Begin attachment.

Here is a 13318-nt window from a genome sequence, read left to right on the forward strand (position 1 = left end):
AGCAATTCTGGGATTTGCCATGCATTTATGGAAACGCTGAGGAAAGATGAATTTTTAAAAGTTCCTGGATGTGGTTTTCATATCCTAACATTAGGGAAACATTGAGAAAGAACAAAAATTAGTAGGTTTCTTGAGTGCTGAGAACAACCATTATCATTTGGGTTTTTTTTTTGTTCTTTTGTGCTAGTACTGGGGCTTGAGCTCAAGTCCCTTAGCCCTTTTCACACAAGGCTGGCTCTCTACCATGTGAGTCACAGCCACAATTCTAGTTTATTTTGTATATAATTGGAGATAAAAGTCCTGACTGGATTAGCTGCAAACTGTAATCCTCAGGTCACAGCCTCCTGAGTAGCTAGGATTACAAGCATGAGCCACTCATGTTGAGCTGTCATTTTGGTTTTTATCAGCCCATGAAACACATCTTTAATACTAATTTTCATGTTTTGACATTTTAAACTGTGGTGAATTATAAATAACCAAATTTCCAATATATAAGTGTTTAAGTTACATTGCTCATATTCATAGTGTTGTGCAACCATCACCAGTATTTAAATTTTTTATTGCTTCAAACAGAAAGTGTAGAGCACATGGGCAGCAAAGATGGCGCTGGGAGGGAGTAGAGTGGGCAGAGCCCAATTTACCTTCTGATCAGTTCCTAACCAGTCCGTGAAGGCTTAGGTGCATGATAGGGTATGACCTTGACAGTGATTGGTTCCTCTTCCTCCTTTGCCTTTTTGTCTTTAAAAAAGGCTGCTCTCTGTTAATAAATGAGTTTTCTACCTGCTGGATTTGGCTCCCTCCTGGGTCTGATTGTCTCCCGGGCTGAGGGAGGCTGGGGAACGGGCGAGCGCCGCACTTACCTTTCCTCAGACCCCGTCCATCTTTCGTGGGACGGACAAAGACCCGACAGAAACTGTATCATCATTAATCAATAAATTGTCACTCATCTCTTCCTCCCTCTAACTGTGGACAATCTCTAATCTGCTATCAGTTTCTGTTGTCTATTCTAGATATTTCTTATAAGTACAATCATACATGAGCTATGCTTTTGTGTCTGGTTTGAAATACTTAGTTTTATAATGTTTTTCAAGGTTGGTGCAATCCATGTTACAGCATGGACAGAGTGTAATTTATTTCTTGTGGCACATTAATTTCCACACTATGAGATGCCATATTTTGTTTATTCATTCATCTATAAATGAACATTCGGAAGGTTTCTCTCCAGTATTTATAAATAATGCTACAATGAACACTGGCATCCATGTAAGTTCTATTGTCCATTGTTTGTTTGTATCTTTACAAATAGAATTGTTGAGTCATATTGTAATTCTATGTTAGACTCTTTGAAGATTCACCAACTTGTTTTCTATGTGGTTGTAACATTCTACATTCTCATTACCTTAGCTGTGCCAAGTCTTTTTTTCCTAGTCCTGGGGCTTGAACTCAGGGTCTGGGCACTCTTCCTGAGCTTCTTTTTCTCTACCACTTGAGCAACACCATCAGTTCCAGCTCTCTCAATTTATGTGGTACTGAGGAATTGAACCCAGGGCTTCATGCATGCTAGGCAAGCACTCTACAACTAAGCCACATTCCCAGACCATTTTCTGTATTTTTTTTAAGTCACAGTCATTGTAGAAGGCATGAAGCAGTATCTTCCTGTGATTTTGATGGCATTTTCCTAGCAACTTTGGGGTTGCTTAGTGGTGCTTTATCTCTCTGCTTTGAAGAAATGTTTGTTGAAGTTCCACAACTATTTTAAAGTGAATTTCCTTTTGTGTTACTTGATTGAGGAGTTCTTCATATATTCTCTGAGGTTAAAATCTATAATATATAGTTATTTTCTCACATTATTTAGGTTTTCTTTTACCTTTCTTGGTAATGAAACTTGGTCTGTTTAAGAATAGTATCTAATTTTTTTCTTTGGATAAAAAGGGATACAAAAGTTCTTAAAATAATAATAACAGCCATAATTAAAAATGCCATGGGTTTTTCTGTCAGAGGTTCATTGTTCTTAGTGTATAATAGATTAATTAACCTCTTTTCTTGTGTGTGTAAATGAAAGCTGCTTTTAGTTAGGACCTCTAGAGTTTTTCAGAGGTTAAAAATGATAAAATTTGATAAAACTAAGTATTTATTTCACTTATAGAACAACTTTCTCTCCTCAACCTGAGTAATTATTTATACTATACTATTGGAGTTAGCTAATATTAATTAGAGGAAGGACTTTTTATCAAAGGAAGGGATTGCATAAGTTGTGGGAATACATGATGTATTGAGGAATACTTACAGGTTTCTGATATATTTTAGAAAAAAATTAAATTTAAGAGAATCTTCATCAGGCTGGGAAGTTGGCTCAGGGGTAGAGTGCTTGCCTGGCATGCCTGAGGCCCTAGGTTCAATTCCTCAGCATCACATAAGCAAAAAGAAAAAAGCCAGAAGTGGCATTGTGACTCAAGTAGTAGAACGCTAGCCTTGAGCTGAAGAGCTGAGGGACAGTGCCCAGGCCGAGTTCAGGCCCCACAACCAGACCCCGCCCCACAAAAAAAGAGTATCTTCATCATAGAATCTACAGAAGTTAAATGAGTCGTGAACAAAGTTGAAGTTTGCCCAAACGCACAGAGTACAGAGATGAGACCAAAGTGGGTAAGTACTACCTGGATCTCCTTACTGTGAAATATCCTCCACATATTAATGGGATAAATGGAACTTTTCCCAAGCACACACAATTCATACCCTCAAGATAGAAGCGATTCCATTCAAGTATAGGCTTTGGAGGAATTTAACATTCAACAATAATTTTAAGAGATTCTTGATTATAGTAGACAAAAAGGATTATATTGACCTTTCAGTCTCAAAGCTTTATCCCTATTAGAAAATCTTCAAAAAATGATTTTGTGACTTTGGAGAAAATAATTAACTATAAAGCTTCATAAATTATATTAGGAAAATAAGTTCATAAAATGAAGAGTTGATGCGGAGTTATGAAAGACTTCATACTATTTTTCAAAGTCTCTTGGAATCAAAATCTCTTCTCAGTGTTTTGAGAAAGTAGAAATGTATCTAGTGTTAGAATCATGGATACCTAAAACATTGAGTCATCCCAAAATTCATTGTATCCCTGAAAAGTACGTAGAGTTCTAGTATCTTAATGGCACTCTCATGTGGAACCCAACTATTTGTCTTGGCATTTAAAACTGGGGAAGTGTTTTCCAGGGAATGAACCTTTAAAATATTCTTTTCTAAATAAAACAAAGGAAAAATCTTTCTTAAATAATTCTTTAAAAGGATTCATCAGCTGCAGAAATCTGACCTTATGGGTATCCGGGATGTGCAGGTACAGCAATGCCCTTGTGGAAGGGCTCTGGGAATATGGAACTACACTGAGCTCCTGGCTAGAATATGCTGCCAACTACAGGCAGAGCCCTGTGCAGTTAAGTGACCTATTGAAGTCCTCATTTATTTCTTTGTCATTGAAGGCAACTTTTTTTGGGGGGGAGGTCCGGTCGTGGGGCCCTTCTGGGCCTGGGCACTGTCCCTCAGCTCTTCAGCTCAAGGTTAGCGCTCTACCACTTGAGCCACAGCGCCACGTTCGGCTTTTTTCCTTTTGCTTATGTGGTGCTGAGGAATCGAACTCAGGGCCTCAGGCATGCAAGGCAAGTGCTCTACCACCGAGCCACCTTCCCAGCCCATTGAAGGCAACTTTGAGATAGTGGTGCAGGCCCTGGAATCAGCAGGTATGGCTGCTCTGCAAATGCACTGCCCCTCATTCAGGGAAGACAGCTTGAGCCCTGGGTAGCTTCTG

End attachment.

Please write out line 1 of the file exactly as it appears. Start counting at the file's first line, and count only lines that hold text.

Here is a 13318-nt window from a genome sequence, read left to right on the forward strand (position 1 = left end):